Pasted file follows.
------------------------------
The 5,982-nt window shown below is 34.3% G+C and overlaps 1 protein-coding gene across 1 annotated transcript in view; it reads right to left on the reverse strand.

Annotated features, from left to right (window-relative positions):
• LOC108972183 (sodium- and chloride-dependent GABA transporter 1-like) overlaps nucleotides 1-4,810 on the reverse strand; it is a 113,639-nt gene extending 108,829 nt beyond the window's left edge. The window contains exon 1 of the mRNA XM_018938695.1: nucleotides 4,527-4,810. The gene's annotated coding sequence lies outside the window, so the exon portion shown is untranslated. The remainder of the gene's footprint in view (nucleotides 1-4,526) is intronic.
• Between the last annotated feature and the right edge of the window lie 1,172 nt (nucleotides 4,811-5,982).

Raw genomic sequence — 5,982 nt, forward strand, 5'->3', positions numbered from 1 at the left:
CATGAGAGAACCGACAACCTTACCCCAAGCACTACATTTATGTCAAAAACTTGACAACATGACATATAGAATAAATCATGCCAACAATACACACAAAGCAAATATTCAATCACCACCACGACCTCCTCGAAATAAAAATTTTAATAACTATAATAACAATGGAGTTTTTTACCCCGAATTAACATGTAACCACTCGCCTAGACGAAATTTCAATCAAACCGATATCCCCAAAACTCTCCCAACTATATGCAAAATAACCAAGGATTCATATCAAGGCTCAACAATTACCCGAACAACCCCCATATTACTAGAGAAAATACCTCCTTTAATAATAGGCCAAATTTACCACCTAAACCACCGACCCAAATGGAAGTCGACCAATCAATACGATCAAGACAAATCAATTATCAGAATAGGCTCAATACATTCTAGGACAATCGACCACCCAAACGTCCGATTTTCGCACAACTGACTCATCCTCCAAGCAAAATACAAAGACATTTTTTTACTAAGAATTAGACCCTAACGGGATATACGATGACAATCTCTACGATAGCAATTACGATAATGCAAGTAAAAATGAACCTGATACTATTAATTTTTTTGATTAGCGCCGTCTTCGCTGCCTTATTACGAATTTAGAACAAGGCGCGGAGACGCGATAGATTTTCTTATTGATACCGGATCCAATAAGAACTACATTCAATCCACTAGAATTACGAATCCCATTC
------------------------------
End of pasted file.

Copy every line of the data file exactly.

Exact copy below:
The 5,982-nt window shown below is 34.3% G+C and overlaps 1 protein-coding gene across 1 annotated transcript in view; it reads right to left on the reverse strand.

Annotated features, from left to right (window-relative positions):
• LOC108972183 (sodium- and chloride-dependent GABA transporter 1-like) overlaps nucleotides 1-4,810 on the reverse strand; it is a 113,639-nt gene extending 108,829 nt beyond the window's left edge. The window contains exon 1 of the mRNA XM_018938695.1: nucleotides 4,527-4,810. The gene's annotated coding sequence lies outside the window, so the exon portion shown is untranslated. The remainder of the gene's footprint in view (nucleotides 1-4,526) is intronic.
• Between the last annotated feature and the right edge of the window lie 1,172 nt (nucleotides 4,811-5,982).

Raw genomic sequence — 5,982 nt, forward strand, 5'->3', positions numbered from 1 at the left:
CATGAGAGAACCGACAACCTTACCCCAAGCACTACATTTATGTCAAAAACTTGACAACATGACATATAGAATAAATCATGCCAACAATACACACAAAGCAAATATTCAATCACCACCACGACCTCCTCGAAATAAAAATTTTAATAACTATAATAACAATGGAGTTTTTTACCCCGAATTAACATGTAACCACTCGCCTAGACGAAATTTCAATCAAACCGATATCCCCAAAACTCTCCCAACTATATGCAAAATAACCAAGGATTCATATCAAGGCTCAACAATTACCCGAACAACCCCCATATTACTAGAGAAAATACCTCCTTTAATAATAGGCCAAATTTACCACCTAAACCACCGACCCAAATGGAAGTCGACCAATCAATACGATCAAGACAAATCAATTATCAGAATAGGCTCAATACATTCTAGGACAATCGACCACCCAAACGTCCGATTTTCGCACAACTGACTCATCCTCCAAGCAAAATACAAAGACATTTTTTTACTAAGAATTAGACCCTAACGGGATATACGATGACAATCTCTACGATAGCAATTACGATAATGCAAGTAAAAATGAACCTGATACTATTAATTTTTTTGATTAGCGCCGTCTTCGCTGCCTTATTACGAATTTAGAACAAGGCGCGGAGACGCGATAGATTTTCTTATTGATACCGGATCCAATAAGAACTACATTCAATCCACTAGAATTACGAATCCCATTC